Starting a Business in Finland

By Taru Turunen, Rantalainen Oy

Finland might be one of the best countries in the world to set up a company – with its clean environment and stable economic and political conditions the country sets the perfect surrounding for developing your business.

The latest Social Progress Index 2020 shows that Finland is a great country in many aspects, ranking as the third of 163 countries. The quality of education, the amount of the share that is put into research and development funding, and Finnish companies' competitiveness have all been ranked highly by the international observers.

The administrative environment is very business-friendly in Finland. The government has several programmes for helping new actors expand or set up a business. According to the organisation Transparency International, Finland is the third least corrupt country in the world (2020).

International flights and a well-developed transportation infrastructure serve as effective connectors for global business. Advanced data communication technology, people casually utilising modern technology and applications in their daily life, and ubiquitous internet connections makes Finland one of the front row sites of the ongoing tide of digitalisation. In Finland, companies use Suomi.fi, which is an electronic right to sign and act on behalf of a company. The master user can manage sub users for the ID. With the Suomi.fi, a company can, for example, monitor the company tax account online.

Limited company or branch?

Most of the foreign companies starting their business in Finland establish a limited liability company or a branch in Finland.

The limited company is suitable for private businesses with a clear and stable shareholder structure. The company must have at least one shareholder and one to five regular members on the board of directors. At least one of the founders shall be a permanent resident in the European Economic Area (EEA) unless the National Board of Patents and Registration grants an exemption.

Steps for setting up a business in Finland:

  1. Select a name for your company and register it to the Trade Register. The Trade Register is maintained by the Finnish Patent and Registration Offce (PRH). https://www.prh.fi/en/kaupparekisteri.html
  2. Open a bank account for your company.
  3. Establish and register your business with the Y1 form to the Trade Register and Tax Administration Register. https://www.ytj.fi/en/index/notifications/start-upnotifications/foreignbusiness.html

As of July 2019, there is no minimum share capital when establishing a private limited company. A public limited company requires a minimum share capital of EUR 80,000. The share capital must be paid to the company’s bank account before the company can be entered in the Trade Register.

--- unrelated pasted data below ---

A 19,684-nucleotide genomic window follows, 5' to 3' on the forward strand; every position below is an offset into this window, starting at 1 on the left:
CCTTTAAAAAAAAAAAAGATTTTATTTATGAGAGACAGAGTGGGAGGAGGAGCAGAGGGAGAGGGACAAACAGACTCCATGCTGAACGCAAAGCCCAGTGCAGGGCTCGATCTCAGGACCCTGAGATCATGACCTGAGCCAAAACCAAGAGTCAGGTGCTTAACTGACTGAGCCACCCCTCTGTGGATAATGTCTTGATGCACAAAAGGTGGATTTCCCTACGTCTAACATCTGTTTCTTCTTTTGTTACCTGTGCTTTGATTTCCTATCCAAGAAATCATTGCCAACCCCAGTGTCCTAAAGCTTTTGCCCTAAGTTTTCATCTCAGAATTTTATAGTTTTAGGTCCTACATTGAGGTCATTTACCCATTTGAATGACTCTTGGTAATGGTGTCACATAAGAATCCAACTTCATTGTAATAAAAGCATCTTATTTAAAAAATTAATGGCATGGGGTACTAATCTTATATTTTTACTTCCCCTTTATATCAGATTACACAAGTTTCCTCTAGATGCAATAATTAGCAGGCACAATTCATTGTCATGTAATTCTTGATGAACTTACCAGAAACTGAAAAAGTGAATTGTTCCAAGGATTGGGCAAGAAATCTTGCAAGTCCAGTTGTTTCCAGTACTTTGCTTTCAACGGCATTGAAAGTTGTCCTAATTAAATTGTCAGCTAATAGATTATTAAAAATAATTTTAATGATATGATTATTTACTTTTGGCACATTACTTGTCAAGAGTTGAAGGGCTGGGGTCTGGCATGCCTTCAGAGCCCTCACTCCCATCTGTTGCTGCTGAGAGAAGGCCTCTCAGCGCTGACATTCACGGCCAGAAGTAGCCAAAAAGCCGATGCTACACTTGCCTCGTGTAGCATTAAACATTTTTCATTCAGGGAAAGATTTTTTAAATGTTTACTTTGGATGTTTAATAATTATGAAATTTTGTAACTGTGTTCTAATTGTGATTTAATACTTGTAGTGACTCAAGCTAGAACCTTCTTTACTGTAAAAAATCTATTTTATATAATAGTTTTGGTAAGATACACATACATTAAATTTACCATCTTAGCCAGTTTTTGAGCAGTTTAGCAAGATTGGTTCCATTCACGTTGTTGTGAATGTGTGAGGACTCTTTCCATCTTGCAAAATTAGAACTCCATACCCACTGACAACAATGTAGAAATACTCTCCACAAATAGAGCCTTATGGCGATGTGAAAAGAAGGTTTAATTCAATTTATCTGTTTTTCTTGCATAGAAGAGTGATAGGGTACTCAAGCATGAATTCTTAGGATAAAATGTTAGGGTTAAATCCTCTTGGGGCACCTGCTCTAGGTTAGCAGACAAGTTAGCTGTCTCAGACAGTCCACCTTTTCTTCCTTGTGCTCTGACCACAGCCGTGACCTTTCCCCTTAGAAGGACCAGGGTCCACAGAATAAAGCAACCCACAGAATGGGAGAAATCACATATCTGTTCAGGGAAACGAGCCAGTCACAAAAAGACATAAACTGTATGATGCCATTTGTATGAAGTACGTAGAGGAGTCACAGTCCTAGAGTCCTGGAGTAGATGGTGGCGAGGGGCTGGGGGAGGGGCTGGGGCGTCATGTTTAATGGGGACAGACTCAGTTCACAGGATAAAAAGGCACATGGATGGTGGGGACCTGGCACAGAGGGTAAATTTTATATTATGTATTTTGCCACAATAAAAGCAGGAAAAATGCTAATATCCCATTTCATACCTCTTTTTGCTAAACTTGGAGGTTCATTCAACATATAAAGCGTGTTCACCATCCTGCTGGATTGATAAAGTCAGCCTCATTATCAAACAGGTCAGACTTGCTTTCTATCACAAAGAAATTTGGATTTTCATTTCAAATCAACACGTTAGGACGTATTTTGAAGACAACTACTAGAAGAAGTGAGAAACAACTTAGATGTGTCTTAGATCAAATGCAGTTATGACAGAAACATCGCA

A branch is not a separate legal entity from its foreign parent company; therefore it may be managed by the same foreign managing directors. There is no minimum capital for establishing a branch in Finland, but it must operate in the same field as the foreign parent company.

Organisations from outside the European Economic Area (EEA) wishing to establish a branch in Finland have to apply for a permit from the Trade Register (PRH). Employment contracts with employees working in Finland might be subject to mandatory provisions of Finnish Labour Law.

Taxes and general information

Taxes depend on the following characteristics of the business:

  • Type and purpose of the business
  • Scale of the business
  • Legal Form: Subsidiary or Branch
  • Presence: Permanent or Temporary
  • Rules for permanent presence in income taxation https://www.vero.fi/en/businesses-and-corporations/about-corporate-taxes/foreign_business_in_finland/income_tax/
  • Rules for permanent presence in VAT taxation https://www.vero.fi/en/businesses-and-corporations/about-corporate-taxes/foreign_business_in_finland/tax-liabilities-in-finland/

The corporate income tax rate is 20%, and VAT tax rates are 24%, 14% and 10%.

The only mandatory organ in the company is the Board of Directors. The board is appointed by the General Meeting, and the decisions made in the meeting must be documented and sent to shareholders.

All companies are obliged to keep books. The management of an enterprise is responsible for arranging the accounting, and the duty starts when founding the company. The monthly responsibilities include tax-related declarations (among others VAT), and the annual obligation is a financial statement including balance sheet, income statement, and balance book. Auditing is mandatory if two of the following were met in both the past completed financial year and the financial year immediately preceding it: the balance sheet total exceeds EUR 100,000, the net sales exceed EUR 200,000, or the average number of employees exceeds three.

Please contact Taru Turunen, if you have any questions about starting a business in Finland. She would be happy to help.


Taru Turunen

Taru Turunen

GGI member firm
Rantalainen Oy
Advisory, Auditing & Accounting, Corporate Finance, Tax
More than 50 offces throughout Finland
T: +358 10 321 6721
E: This email address is being protected from spambots. You need JavaScript enabled to view it.
W: www.rantalainen.fi/en/


Published: March 2020 l Photo: Elina - stock.adobe.com

 

Ggi Logo 150x109px

GGI Global Alliance AG

Sihlbruggstrasse 140
6340 Baar
Switzerland

Contact

T: +41 41 7252500
F: +41 41 7252501
This email address is being protected from spambots. You need JavaScript enabled to view it.
www.ggi.com